A monkfish - also called goosefish or angler - caught during a successful pilot survey conducted in October 2000 by the NMFS and commercial fishers (Photo courtesy NMFS)
"But the regular survey doesn't provide precise information for monkfish, or most species, in part because of the differences in how species respond to the survey trawl," said Dr. Steven Murawski. Murawski is leading the survey for the NMFS Northeast Fisheries Science Center.

The work will be conducted aboard two chartered commercial monkfish trawlers. The crew will include commercial fishers, and scientists and technicians from NMFS, the State of Massachusetts and Rutgers University.

"The cooperative survey is exciting to the fishing community," said Kathy Downey, a fish processor and member of the Monkfish Defense Fund in New Bedford who also helped to organize the collaborative project. "It has been our perception that the existing surveys were inadequate and inappropriate in helping all of us, scientists and industry alike, get a handle on the monkfish stock. The collaborative effort with the government is a commitment from both industry and scientists, to improve the quality of the monkfish stock assessment."

Studies indicate that the overall monkfish population size has decreased since 1987, when the fishery began a dramatic expansion. Before 1987, about 5.5 million pounds of fish were caught each year. In 1999, about 55 million pounds, worth almost $47 million, were landed.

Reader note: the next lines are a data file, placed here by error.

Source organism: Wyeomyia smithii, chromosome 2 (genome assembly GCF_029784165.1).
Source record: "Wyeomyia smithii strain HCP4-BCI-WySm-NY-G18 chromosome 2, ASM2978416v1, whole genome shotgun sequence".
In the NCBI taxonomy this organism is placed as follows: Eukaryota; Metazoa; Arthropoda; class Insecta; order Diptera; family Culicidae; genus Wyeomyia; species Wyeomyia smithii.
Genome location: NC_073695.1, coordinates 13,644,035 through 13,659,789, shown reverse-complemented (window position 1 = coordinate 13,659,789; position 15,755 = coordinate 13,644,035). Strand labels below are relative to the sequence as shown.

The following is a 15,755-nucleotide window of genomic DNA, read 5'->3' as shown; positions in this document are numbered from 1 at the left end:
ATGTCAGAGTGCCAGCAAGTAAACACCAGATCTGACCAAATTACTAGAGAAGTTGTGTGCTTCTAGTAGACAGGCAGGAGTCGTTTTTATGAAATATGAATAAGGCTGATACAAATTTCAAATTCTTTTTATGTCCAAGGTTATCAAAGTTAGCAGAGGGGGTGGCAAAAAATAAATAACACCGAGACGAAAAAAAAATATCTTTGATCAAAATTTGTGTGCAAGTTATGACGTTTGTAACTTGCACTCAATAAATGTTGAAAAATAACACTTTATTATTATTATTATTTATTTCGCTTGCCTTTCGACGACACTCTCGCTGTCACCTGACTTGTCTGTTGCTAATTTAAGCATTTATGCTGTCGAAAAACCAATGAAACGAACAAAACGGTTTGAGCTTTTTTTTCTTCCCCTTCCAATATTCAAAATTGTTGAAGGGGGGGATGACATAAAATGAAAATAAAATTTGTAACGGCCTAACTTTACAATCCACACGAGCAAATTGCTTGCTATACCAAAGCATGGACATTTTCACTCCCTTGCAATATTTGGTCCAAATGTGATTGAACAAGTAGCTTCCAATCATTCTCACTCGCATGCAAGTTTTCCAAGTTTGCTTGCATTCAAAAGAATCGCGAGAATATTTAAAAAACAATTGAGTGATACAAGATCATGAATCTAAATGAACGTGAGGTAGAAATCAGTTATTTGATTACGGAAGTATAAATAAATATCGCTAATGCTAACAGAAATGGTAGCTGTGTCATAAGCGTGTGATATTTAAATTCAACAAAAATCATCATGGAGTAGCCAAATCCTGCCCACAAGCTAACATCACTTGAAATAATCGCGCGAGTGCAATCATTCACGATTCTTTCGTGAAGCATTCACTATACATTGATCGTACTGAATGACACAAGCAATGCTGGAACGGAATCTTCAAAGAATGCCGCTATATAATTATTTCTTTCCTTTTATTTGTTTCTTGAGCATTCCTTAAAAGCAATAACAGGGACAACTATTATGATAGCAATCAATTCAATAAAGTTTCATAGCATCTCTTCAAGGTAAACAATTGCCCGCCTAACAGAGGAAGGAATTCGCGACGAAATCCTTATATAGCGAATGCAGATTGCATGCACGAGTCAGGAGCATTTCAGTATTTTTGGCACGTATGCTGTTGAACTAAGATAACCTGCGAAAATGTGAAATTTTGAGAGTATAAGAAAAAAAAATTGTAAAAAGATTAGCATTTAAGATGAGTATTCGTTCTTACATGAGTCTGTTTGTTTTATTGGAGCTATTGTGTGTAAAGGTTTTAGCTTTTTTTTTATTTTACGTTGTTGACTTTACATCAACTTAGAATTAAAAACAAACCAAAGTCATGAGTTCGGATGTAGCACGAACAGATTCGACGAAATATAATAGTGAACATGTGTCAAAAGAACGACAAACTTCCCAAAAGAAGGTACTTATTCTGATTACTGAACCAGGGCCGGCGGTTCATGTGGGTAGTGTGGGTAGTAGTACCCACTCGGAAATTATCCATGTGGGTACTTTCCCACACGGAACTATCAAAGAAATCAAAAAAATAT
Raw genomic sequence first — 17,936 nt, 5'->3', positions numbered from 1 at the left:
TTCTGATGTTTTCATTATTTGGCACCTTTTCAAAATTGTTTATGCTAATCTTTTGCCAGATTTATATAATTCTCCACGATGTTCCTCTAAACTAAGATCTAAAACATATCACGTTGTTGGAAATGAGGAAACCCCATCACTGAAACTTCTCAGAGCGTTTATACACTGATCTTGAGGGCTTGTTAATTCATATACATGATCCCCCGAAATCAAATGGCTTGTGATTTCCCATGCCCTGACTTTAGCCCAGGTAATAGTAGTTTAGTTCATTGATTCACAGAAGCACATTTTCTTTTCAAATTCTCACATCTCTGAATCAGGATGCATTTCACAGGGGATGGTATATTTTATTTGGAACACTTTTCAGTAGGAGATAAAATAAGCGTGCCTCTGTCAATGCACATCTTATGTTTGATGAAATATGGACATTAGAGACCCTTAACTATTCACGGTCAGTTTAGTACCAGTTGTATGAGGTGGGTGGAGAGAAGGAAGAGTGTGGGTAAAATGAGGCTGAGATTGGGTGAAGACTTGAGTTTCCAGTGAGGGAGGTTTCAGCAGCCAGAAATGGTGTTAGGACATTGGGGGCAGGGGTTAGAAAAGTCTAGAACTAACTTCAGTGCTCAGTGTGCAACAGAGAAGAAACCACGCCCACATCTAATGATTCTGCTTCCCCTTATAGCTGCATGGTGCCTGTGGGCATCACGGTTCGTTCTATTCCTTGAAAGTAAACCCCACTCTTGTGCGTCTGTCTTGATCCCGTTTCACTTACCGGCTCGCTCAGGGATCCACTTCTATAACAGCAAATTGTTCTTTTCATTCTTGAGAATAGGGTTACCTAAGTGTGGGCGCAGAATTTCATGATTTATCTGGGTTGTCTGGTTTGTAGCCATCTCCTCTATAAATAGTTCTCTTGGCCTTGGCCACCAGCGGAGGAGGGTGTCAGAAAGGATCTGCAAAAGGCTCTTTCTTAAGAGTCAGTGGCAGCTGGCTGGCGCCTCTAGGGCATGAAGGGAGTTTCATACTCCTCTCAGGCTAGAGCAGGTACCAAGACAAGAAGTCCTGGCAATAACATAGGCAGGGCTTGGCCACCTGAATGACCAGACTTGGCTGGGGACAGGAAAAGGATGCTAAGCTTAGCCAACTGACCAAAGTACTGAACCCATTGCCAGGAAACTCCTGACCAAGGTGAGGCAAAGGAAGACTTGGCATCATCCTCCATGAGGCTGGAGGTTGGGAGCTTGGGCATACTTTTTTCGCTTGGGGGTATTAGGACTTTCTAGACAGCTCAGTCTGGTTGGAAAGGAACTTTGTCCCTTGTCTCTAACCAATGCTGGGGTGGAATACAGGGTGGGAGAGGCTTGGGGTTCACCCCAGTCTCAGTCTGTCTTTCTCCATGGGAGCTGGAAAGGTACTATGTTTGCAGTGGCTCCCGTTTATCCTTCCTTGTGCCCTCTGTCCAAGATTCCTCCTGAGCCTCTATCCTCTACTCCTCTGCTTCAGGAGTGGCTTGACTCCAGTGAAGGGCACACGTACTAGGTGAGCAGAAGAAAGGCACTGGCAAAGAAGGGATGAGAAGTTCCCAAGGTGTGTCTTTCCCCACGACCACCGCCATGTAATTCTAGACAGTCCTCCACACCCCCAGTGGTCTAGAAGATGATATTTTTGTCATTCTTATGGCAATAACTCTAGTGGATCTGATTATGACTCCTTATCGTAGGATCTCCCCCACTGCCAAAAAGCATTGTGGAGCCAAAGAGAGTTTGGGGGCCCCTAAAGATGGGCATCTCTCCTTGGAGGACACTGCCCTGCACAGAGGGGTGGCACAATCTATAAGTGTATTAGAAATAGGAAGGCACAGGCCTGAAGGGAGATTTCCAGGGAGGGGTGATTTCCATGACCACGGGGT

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UNIONDALE, New York, January 29, 2001 (ENS) - The Long Island Power Authority (LIPA) is planning to offer financial incentives to businesses and governmental units who agree to generate a portion of their own electric needs during the months of June through September, as a way to conserve its supply of electricity during peak periods.

A new Supplemental Service Rate will encourage entities on Long Island who have existing on site generating capacity - or are willing to install such capacity - to use that capability to supply a portion of their own electric supply during the summer.

"We only need to look at California to see how life can be dramatically impacted by the lack of an adequate electric supply," said LIPA chairman Richard Kessel. "Since 1998, LIPA has been saying that Long Island's electric supply is tight. We've repeatedly indicated that we need to conserve, use our electric supply efficiently and add new resources including renewable energy technologies.